Hypothetically speaking…

Hypothetically speaking…

… if you were working on a language which was in many ways similar to (and targets) C but added more expressive types, type inference, and polymorphism, how would you interpret the following line of code?

x = "foo";

The options are:

char x[] = "foo";

or

char * x = "foo";

Thoughts?

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5 Responses to Hypothetically speaking…

  1. bal says:

    One way to interpret this is “x has type immutable, null-terminated, array (count 4) of char(8)”.

    With that type, how about const char x[4] = “foo”; // x :: ImmutableString #4

    If the intent was to have x be mutable, I’d prefer a string buffer type which is initialized to be empty with the desired count and then a function is used to write “foo” into it. Something like this (with made up syntax):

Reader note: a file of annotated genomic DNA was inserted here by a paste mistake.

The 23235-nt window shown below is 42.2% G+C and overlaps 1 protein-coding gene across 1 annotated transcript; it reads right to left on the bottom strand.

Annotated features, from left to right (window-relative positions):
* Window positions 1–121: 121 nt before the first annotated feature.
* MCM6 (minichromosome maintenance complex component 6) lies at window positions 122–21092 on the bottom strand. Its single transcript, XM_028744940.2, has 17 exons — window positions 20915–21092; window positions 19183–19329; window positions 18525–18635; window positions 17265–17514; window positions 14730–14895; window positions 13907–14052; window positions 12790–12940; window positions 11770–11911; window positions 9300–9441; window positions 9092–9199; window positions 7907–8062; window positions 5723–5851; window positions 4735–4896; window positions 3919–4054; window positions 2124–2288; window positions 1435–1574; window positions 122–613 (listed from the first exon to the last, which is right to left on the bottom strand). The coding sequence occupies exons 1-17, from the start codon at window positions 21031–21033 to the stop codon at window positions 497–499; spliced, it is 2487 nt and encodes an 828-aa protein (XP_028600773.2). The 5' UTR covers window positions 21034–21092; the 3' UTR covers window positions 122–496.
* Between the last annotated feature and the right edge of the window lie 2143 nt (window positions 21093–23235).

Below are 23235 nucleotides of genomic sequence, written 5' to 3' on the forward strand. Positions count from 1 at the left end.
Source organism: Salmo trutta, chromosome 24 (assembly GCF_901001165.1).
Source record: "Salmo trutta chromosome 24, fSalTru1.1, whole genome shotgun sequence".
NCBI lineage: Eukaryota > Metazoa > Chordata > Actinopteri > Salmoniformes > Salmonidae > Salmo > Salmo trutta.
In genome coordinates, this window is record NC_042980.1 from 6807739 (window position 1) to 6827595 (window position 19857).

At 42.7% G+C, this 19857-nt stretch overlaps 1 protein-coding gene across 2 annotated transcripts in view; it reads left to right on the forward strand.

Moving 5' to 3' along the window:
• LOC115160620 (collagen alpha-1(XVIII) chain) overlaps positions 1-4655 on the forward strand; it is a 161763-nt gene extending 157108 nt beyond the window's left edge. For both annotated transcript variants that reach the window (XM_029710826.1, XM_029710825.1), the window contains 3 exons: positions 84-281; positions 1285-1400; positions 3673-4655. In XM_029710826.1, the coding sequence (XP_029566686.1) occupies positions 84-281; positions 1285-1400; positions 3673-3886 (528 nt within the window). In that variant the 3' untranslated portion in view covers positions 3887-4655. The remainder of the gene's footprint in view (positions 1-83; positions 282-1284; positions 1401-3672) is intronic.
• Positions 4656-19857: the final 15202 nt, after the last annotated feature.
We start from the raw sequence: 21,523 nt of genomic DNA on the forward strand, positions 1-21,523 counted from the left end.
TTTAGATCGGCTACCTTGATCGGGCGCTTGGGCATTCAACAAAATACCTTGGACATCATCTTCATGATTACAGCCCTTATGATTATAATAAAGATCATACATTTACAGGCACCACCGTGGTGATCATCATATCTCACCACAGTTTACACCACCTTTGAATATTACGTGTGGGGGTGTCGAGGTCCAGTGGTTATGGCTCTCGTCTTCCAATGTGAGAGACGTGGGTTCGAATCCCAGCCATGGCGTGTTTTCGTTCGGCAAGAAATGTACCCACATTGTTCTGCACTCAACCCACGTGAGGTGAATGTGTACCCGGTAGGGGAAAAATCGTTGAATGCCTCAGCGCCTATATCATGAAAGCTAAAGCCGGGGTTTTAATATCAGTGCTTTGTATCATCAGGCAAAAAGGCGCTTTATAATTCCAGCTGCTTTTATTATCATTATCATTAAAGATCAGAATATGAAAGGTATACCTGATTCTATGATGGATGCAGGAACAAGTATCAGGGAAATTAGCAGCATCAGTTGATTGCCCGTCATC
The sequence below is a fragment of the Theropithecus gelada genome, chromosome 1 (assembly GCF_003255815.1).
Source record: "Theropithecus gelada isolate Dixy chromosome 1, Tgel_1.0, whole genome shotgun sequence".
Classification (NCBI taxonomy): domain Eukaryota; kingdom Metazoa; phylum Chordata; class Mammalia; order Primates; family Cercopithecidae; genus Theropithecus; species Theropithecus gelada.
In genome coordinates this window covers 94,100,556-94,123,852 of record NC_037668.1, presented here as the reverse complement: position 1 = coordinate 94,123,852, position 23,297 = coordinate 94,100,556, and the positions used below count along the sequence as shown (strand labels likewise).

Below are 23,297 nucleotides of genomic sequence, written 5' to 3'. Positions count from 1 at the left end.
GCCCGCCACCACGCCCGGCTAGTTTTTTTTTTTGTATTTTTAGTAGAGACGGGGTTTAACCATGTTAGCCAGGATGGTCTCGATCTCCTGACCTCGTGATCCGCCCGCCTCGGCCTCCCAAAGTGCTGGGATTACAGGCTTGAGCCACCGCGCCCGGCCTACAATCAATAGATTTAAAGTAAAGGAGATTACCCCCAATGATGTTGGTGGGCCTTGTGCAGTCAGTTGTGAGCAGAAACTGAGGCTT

x StringBuf #m -> ()

  2. bal says:

    @bal
    Looks like the last bit got garbled. Trying again:

    do x StringBuf #n -> ()

  3. bal says:
    
    x  StringBuf #m -> ()
    
    
  4. bal says:

    Forgot that html won’t like Haskell’s left arrow. So, my final try 🙂 Please delete the others (and this one if it doesn’t work).

    x = new :: StringBuf #10 — mutable char8 buffer of count 10 with x[0] initialized to ”

    strcpy “foo” x

  5. Scott Vokes says:

    The problem is that “””x = “foo”;””” isn’t expressive enough – in order to pick a particular interpretation, you need more info about how it’s used. Will the bytes in “foo” be mutated, but kept at a fixed length? Okay, a char array. Does the code append to it? Some sort of dynamic string buffer. Is it only going to be used as an identifier? Some sort of atom/symbol type would be better. That one line conflates all of these use cases, and more.

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